Bros Icing Bros: Our Food Critic Taste-Tests Smirnoff Ice Flavors
|Crucial question: What flavor's best for icing?|
Background intel: The rules, courtesy of the official Bros Icing Bros site. Some Youtube videos. A website putting Ashton Kutcher on alert.
Here at the SF Weekly, we believe in old-fashioned consumer journalism. We serve at the pleasure of you, the victim/perp/conspirator/all of the above. To wit, yesterday afternoon our excruciatingly trained, highly professional staff conducted a comparative tasting of Smirnoff Ice flavors.
Acquisition notes: Apparently, San Francisco convenience stores are too classy for Smirnoff Ice. You can find your hefeweizens and double IPAs on every corner, but a bottle of Pomegranate Fusion? Not in this city. While most stores stock 24-ounce bottles of the original Smirnoff Ice ― the .45 caliber of Icing incidents ― more exotic weaponry was harder to secure. It took trips to eight convenience stores and four supermarkets to locate a 24-ounce bottle of Green Apple Bite (FYI: Frank's Liquors, 1699 Haight), and we found that only the largest Safeways and BevMo carry six-packs of Mango! and Raspberry Burst. On a personal note, you haven't tasted humiliation until you've approached the staff person in BevMo's Belgian beer aisle to ask where you can find big bottles of mango-flavored Smirnoff Ice.
Tasting notes, in order of preference:
Bouquet: Fresh, grapefruit, lemon verbena
Notes: Initially, the Smirnoff Ice comes across as a cross between Squirt and Lemon Pledge, with a vibrant acidity, abundant effervescence, a grapefruit aroma that grows with every sip, and considerable sweetness. There is a faint bitterness to the finish, which may be attributable to a) real grapefruit juice; b) the aforementioned premium malt beverage; c) petrochemicals.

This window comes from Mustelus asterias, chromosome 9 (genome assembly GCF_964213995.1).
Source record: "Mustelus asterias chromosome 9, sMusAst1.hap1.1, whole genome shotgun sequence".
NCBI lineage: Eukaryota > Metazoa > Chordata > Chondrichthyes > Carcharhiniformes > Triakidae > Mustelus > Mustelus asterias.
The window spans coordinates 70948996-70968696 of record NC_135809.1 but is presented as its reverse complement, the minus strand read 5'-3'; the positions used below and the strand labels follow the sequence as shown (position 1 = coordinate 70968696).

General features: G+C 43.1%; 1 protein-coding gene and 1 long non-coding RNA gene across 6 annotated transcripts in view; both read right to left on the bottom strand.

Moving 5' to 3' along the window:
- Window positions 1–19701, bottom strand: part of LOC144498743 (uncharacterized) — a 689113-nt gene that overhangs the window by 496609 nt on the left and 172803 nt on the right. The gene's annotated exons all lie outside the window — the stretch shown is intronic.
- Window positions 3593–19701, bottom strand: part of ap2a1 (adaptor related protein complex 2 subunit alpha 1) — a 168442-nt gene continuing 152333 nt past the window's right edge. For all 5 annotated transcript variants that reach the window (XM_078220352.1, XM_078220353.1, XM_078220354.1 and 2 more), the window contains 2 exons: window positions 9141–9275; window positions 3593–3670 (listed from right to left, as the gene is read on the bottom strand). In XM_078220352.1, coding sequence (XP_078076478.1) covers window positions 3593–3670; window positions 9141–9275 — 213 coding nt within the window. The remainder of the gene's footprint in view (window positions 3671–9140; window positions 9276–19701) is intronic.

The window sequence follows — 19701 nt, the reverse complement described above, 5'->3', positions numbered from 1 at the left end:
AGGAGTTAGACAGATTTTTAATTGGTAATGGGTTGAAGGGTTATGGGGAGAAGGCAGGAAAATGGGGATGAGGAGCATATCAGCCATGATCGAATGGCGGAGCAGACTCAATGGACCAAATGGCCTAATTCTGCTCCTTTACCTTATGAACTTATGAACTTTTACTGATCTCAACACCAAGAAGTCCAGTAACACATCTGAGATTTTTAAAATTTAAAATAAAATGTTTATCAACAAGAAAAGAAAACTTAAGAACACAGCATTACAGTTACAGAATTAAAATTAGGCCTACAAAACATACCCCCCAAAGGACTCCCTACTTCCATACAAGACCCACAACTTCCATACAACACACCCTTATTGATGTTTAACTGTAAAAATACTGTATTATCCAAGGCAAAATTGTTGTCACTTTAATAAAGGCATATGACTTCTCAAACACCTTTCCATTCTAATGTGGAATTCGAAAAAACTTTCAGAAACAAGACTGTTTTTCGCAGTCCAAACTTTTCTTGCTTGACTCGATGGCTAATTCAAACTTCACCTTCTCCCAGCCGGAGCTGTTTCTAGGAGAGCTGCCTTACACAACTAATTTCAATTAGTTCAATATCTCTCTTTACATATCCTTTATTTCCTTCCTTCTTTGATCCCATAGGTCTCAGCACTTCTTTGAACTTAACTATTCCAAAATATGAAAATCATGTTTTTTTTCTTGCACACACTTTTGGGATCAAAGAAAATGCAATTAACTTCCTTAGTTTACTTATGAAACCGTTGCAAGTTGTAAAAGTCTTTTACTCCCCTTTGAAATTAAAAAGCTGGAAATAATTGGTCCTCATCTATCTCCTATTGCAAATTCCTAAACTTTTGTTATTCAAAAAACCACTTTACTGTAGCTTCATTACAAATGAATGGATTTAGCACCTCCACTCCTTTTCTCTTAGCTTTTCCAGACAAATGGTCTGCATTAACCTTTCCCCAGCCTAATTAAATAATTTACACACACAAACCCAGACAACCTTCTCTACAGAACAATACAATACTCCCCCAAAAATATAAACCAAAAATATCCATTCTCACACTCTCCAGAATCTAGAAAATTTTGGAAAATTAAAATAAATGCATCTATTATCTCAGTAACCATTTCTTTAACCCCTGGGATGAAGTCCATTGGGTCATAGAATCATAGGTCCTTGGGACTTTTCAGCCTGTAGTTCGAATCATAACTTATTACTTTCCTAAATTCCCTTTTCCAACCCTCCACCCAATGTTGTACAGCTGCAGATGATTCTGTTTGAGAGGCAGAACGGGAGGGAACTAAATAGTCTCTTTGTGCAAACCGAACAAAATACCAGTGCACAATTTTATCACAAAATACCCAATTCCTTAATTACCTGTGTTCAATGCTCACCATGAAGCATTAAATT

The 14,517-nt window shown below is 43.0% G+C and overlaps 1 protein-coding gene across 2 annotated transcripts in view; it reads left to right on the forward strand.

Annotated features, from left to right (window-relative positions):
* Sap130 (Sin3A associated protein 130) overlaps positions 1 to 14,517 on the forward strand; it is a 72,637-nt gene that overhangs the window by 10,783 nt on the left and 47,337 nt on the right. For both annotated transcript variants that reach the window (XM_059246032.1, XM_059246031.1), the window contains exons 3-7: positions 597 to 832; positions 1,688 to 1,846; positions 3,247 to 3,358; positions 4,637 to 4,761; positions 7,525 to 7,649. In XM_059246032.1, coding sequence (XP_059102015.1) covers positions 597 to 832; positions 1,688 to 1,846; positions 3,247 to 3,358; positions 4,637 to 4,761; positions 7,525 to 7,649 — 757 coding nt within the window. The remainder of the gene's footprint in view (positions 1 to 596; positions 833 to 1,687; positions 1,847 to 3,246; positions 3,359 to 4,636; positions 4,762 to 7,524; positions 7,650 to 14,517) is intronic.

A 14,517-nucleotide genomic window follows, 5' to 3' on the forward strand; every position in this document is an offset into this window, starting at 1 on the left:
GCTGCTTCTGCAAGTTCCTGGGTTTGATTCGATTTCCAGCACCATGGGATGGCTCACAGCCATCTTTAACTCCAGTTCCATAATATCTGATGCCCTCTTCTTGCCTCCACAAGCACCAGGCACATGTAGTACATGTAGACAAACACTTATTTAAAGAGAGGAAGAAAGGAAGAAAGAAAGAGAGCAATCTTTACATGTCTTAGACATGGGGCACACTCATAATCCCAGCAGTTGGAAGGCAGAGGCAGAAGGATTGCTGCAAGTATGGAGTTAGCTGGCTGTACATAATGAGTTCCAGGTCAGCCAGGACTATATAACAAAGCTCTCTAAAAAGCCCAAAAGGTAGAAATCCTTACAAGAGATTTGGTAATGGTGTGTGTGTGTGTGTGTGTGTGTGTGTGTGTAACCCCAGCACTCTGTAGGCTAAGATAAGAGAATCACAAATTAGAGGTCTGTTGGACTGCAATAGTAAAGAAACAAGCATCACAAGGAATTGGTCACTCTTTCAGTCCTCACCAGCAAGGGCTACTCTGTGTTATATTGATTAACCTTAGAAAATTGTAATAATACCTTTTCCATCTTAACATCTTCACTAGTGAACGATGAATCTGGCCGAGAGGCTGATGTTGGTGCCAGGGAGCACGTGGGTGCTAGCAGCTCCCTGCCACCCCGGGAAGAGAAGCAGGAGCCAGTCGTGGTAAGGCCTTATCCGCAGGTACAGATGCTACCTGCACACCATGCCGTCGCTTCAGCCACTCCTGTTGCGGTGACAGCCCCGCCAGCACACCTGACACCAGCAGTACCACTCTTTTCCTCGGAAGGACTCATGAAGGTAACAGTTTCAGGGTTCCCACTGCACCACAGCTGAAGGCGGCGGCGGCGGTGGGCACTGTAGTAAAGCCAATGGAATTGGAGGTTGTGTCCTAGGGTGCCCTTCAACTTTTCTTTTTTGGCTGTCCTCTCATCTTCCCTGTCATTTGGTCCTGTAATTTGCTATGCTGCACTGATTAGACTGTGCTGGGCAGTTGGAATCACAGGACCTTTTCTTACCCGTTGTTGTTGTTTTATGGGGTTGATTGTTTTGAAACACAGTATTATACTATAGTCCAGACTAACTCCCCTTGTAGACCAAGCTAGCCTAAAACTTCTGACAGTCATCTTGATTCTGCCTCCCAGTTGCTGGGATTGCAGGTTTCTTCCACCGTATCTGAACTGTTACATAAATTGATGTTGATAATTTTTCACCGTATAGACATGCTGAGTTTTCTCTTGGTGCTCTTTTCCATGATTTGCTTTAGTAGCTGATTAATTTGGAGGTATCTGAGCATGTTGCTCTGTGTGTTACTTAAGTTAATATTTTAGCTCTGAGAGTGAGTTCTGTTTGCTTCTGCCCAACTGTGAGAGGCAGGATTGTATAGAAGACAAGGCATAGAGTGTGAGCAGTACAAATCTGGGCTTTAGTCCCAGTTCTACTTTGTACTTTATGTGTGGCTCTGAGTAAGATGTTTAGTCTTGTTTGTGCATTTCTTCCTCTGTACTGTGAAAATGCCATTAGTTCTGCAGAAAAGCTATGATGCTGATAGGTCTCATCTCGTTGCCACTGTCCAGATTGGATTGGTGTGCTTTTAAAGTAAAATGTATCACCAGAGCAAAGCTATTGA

Could you chug a bottle of this? Yes, if immediately followed up with a shot of single-estate Sumatran.
Bouquet: Tropical, bubblegum, notes of barnyard dust
Notes: Somewhat controversial among tasters. The chief taster couldn't believe that this unspecifically fruity beverage was being marketed as "mango." Three of the tasting panel, however, expressed surprise at its palatability. A faint impression of alcohol was detected in the finish of this one. Lips emerged from the glass sticky with sugars.
Could you chug a bottle of this? If Rye Crisps or a decent washed-rind blue cheese were allowed between swigs, perhaps.
Bouquet: Raspberry popsicle, spritzed with raspberry car deodorant, with some raspberry incense burning in the background
Notes: Again, the tasting panel was divided. The chief taster, who admits to sucking down Mixed Berry Emergen-C at the hint of a cold or hangover, was not offended by the taste. However, pronounced retching noises were heard among the lesser panel members; most were faked. A spit cup was passed around.
Could you chug a bottle of this? Remind us, what's the penalty for failing the icing? Ostracization? For how long? Because after a few swallows of this, we'd be demanding specifics and weighing options.
Bouquet: Jolly Rancher, chalk, that time we drank two appletinis and got really sick
Notes: Green apple is a controversial artificial flavor, with little of grape or cherry's nostalgia to make it palatable to drinkers in the 21-to-45 market segment. Once again, no taste of alcohol was detected in the sample, partially because half of the tasting panel was pouring out their glass before they sipped and the other half tossed it back in order to avoid letting more than a few drops linger on the tongue. The expressions of disgust were unanimous.
Could you chug a bottle of this? No way in hell. Clearly, we have a winner.